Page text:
April 14, 2017

Cleaning while chronically ill

Something you don't think about when entering the Kingdom of the Sick is cleanliness. You don't ponder how to scrub the toilet or vacuum under the couch until your body always wants to sleep and your hands are glowing with pain. You don't mind the dust until you are powerless to remove it.

Usually people enter my home and say "it looks clean" or some variation thereon. Which is true but can imply judgement: why are you asking for help when your home is cleaner than mine? They don't see the dust that accumulates under and behind everything. They can't understand my panic at clothing moths entering from other apartments and trying to nest in my woolens. Or that cat vomit is dried to the floor under my bed because I can't reach it.

I like my apartment. It's well located, my unit is bright and spacious, I can afford the rent. But the building is dirty. The ventilation system has likely never been cleaned so dust and grit are blown everywhere. Neighbors have pests which infiltrate my home. The shower caulking mildewed and maintenance's solution was to apply clear caulk over that. Dirt has accumulated in every crack. And I'm powerless to change this.

I struggle to accept this reality but I cannot consistently do so. I've had help cleaning but it's impossible to ask someone to clean what they can't see. And I'm the only one who takes a more than cursory glance at my home. I will never solve the clothing moth problem while I live in this building. For someone whose medium is wool that is a painful fact.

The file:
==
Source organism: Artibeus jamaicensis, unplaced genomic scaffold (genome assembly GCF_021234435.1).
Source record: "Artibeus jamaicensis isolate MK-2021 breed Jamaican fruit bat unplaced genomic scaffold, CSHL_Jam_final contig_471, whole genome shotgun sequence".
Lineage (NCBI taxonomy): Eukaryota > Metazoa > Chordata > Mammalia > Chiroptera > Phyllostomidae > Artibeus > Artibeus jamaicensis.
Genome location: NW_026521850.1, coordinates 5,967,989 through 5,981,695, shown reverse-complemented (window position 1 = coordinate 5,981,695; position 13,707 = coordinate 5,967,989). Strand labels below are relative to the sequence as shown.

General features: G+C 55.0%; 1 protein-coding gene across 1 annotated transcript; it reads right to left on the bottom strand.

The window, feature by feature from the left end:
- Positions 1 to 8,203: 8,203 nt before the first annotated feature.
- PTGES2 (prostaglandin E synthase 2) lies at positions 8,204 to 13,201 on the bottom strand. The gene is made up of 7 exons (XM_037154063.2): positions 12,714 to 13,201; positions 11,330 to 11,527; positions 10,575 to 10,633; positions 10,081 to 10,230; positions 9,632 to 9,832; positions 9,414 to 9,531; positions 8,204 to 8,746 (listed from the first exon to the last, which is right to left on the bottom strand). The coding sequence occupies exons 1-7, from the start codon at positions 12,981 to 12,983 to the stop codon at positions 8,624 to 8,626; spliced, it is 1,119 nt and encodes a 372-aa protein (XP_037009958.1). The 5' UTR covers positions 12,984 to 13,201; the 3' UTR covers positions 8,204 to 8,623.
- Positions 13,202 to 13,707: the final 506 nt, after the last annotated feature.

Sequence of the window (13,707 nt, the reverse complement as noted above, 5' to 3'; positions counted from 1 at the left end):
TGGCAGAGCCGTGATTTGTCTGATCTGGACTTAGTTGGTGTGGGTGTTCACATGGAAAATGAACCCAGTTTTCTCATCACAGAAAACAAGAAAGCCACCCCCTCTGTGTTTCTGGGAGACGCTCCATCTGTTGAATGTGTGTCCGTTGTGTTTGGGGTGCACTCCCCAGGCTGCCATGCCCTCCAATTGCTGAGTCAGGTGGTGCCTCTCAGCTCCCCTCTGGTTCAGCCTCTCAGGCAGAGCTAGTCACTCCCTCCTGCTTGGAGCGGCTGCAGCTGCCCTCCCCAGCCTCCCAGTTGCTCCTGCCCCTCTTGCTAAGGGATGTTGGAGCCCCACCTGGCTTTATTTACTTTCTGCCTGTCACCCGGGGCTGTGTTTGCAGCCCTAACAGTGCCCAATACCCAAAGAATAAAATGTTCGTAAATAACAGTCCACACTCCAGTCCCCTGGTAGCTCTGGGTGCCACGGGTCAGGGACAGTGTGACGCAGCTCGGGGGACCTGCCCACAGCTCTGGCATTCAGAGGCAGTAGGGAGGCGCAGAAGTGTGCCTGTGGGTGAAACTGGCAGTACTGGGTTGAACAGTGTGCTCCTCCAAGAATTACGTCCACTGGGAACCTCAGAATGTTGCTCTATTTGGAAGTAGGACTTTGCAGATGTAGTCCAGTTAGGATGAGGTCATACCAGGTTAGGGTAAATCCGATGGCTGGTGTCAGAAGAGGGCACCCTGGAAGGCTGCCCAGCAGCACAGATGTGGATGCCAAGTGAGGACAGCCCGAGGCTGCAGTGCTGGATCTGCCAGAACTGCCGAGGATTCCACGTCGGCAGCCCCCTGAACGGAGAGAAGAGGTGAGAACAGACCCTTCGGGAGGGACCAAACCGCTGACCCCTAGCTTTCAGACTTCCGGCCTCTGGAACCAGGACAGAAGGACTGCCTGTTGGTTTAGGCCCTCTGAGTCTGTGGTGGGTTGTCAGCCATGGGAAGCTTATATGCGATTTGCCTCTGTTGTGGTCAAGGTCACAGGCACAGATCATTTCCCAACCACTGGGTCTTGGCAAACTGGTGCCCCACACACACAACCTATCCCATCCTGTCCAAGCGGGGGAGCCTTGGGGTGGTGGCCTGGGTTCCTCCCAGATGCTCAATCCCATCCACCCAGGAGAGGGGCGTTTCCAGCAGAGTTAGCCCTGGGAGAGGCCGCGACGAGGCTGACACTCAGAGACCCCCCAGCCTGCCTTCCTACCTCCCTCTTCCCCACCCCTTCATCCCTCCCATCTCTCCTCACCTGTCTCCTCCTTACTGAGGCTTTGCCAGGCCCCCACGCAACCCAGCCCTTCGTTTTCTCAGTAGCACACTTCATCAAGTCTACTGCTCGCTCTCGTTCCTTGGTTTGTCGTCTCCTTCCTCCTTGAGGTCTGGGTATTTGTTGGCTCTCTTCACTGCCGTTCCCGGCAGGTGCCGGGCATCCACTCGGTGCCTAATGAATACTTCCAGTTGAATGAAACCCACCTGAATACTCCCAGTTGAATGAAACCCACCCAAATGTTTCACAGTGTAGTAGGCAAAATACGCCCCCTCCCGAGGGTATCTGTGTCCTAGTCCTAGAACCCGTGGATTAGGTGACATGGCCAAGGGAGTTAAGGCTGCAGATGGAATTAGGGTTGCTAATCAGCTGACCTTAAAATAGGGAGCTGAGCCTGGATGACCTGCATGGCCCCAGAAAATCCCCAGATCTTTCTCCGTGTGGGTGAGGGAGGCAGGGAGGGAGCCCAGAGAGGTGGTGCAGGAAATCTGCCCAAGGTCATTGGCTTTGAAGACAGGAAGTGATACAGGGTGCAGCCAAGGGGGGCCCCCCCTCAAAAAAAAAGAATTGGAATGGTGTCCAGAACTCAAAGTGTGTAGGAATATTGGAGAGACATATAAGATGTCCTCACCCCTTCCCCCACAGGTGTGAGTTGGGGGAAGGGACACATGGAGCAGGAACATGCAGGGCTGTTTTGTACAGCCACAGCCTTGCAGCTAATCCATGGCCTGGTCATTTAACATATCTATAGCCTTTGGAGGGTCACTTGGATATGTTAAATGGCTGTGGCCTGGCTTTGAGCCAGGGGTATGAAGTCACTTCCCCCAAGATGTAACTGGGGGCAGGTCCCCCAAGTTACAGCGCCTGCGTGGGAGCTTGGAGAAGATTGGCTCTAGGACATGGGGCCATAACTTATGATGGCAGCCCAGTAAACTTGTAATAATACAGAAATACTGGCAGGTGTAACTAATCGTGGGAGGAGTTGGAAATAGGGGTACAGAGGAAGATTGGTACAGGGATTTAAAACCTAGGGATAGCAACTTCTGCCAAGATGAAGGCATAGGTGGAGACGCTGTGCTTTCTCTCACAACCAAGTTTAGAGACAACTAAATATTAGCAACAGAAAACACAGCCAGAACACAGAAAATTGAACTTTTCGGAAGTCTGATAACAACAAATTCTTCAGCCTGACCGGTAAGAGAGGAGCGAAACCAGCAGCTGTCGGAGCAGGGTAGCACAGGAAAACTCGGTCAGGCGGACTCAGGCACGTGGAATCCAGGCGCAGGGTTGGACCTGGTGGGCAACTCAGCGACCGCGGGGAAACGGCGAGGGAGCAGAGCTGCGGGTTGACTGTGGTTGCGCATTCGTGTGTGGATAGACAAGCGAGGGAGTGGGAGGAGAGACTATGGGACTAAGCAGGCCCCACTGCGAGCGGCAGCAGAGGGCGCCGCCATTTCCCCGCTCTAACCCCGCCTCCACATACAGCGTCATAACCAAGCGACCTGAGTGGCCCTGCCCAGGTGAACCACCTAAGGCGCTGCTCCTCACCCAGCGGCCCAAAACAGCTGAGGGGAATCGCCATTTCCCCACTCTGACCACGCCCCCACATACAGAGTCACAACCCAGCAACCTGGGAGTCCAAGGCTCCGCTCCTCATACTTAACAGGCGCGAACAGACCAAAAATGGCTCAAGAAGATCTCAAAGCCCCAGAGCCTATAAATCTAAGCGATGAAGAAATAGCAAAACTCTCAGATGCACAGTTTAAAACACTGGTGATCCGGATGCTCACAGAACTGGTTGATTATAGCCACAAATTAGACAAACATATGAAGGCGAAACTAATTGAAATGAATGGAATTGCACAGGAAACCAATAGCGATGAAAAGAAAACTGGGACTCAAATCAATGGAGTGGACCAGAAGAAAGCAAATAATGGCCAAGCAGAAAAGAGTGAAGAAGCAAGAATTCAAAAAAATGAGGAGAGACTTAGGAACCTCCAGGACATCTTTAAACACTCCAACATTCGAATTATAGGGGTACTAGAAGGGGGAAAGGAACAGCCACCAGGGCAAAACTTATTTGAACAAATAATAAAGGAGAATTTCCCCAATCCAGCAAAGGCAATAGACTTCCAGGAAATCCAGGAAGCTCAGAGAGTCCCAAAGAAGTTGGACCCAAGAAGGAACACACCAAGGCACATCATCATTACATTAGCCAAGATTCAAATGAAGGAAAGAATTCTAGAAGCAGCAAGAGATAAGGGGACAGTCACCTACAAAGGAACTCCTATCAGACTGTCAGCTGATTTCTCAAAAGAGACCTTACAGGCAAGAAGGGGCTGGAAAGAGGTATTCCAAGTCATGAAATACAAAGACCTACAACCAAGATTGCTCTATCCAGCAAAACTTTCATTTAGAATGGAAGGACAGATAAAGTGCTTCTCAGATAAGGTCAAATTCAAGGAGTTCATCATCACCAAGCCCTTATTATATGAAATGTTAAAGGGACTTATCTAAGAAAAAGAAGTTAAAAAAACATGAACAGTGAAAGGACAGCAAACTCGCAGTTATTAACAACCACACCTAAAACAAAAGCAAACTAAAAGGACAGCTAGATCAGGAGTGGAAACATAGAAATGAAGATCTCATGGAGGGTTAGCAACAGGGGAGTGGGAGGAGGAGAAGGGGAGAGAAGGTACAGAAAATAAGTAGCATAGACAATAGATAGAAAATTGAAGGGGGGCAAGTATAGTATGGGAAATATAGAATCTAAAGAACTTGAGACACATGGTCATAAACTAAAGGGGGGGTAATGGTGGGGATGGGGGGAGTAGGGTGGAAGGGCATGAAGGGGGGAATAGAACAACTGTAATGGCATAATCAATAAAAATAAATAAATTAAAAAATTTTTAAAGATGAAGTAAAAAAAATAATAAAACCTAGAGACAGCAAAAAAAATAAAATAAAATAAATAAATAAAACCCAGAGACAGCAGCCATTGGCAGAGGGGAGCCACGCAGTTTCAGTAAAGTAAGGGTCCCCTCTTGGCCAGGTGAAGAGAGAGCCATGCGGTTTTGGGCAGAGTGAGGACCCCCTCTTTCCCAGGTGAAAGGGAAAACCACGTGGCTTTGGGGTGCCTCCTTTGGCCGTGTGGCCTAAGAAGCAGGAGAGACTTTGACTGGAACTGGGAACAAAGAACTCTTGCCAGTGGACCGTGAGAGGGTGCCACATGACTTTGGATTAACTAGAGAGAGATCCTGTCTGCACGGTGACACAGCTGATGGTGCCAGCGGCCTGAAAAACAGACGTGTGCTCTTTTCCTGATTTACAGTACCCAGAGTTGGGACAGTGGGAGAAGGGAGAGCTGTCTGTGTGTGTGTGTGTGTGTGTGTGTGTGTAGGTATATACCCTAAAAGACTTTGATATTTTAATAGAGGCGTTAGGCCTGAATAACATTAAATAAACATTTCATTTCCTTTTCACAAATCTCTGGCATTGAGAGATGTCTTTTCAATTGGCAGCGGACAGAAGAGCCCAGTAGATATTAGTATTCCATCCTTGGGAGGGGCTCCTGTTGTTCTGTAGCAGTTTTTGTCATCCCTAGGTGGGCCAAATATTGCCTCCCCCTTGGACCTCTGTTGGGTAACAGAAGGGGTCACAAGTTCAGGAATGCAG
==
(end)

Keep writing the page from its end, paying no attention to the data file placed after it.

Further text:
1. Thank you for posting honestly. I, too, have a chronic illness that fatigues me terribly. Not anything as debilitating as yours, but enough to change my life. I am still working although I had to change to a lower paying, but MUCH less stressful job, as stress made my condition so much worse. There is only X amount of energy and I have to choose how I will "spend" it. I must work. I absolutely will have a social life and I will go to yoga and other classes that improve my life. I wish I lived in a really clean house, but energy to spend cleaning is close to last on my list. Therefore, I live in a not very clean house. Like you, I wish it was otherwise, but this is the reality of my life. Like you I try to concentrate on all the great attributes of my apartment and remind myself nothing is perfect anyway. Just keep on keeping on and concentrate as much as you can on the positive. Thank you for honest talk about living with a chronic illness.

    1. Thank you for commenting, Patricia. I'm sorry you're dealing with this too.

      Being honest is important to me because these problems are so invisible. If I can help by speaking up then I will. Somebody has to be the squeaky wheel ;)


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